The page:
Doing the most valuable things makes our outcomes valued more. This is the key ingredient of success when it comes to product pricing as well.
Lets take a brief walk, through how to approach value based pricing.
The key in deciding a product’s price lies in either ‘perception’ OR ‘reality’ of how valuable the end user considers the product to be.
A bottom up approach is the most useful starting point to make a pricing decision of a product.
When we produce a product for a market, how can we be sure if the market will consider it affordable?
If we do cost based modelling which is in general more inside out approach, how can we gen into the shoes of end-consumer?
While cost model is important to understand how much we had already spent on creating the value out of our product , value model will let us understand if end user can afford this cost or can he spend more for if we’d add some more features/ additions? etc
Value pricing can be best understood from the comparison of Apple & Android.
I believe both these platforms follow value pricing. Lets see why!
An Apple user considers high quality, well designed handset and UI/UX as valuable.
An Android user considers a smart phone with acceptable quality as valuable. To accept this as value, this user is okay to forego some benefits that are enjoyable on other platforms.
The prices of these products reflects these specific features.
Value pricing gives us ways to understand and create segments of the consumer base we are dealing with.
Its near impossible to sell an Apple product to a person who does not see value in their high quality and best user experience. Hence, it is wise to approach value pricing model before one embarks on the product market fit.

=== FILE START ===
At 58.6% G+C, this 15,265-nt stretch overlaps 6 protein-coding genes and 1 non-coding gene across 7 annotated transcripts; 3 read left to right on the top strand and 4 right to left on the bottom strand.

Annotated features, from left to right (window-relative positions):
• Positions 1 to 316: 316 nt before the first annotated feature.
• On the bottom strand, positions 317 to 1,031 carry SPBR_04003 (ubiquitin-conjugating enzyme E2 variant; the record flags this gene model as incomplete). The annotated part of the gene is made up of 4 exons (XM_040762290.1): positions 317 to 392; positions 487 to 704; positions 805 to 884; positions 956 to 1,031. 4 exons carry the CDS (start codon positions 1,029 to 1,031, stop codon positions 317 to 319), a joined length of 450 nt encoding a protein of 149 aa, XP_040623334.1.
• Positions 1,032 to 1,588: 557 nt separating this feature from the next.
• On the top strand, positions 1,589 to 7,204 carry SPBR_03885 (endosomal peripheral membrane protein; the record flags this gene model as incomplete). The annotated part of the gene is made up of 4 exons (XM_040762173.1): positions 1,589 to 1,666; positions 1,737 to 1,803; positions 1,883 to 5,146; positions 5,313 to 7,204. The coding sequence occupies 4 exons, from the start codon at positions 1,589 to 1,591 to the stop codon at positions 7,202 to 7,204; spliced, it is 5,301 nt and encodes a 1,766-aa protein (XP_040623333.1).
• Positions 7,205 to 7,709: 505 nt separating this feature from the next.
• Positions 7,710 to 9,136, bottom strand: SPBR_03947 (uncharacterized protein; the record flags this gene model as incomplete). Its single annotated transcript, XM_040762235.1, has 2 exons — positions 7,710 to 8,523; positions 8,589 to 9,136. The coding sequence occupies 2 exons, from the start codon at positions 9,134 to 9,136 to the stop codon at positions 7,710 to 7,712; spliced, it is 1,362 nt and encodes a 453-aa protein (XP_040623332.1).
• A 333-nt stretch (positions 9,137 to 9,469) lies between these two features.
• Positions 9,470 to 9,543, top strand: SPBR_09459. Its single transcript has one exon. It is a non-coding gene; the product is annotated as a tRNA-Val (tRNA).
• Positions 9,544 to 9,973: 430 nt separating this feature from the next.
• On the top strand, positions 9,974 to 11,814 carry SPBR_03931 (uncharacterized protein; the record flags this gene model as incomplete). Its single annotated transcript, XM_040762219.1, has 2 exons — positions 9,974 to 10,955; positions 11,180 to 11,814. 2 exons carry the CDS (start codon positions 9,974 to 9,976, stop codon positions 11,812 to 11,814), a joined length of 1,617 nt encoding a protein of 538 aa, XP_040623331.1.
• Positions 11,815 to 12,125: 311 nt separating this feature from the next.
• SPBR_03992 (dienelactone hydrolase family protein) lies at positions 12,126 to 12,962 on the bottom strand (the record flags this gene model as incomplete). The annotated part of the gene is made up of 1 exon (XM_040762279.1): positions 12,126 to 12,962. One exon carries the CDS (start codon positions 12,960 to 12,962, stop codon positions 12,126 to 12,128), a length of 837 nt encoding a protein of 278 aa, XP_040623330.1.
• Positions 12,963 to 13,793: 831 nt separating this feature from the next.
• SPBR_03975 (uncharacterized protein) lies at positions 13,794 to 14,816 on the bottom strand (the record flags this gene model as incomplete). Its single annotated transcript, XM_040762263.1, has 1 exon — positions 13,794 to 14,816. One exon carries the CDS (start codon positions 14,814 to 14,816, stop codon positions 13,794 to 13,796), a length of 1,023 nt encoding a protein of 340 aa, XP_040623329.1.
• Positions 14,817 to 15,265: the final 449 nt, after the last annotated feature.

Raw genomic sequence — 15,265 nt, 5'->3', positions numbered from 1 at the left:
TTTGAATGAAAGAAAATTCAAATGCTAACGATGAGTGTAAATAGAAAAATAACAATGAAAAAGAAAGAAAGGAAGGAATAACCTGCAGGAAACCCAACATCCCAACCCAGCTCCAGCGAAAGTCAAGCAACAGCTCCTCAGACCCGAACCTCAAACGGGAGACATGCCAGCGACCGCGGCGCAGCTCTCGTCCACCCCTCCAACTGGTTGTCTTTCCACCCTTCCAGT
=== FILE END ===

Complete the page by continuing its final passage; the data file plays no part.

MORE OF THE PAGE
If we understand that we are trying to deal with end consumers who are willing to afford only acceptable quality, it is easier to decide how much it should influence your cost model or amount of money we should be spending on creating value.
The greatest pitfall in value based pricing however is that the product leaders can overestimate or underestimate the value. This sometimes leads product to be placed either much above or much below the affordability of many segments of the market. This will lead to poor market reception.
Value pricing strategy:
A few steps towards achieving value pricing are as follows:
[Step 1] Absence study: In the absence of your product what do you expect your customers to buy/use/spend money on?
[Step 2] Cost to customer: Study the costs that incur to end user to get the job-done or hire a product of that specific job?
[Step 3] Alternatives: Find the list of all alternatives that are at end user’s disposal to get their specific job done. In this step, one need to be critical about finding segmentation of end users. Some are willing to pay less for less value. Some are willing to pay high for high value. Some are willing to pay only for high quality products.
[Step 4] Define the targets: In this step, based on the market research, one can simply find the only segment of the market you want to serve. Or, fix the primary market you want to serve
[Step 5] Survey or interviews: This is a key step to understand the subjective aspect of the value. This is also help us reveal the perceived value in the end user’s view.
[Step 6] Cost modelling: To be able to serve the market targeted, what we need to spend is the outcome of the cost model. This should help us to determine how profitable the product will be.
[Step 7] Pricing: This step involves many sub steps ranging from subjective cost plus model→ Simulations for Demand curves → Final pricing model. This step involves fair amount of math and economics. Involve data scientists, economics majors and finance specialists to work for this step success.
To achieve sustainable competitive advantage, value pricing plays a key role. Unless we are talking about a product in red ocean market and industry where there is a poor innovation scope, small pocket segments etc, value pricing is the KEY for building successful ‘sustainable competitive advantage’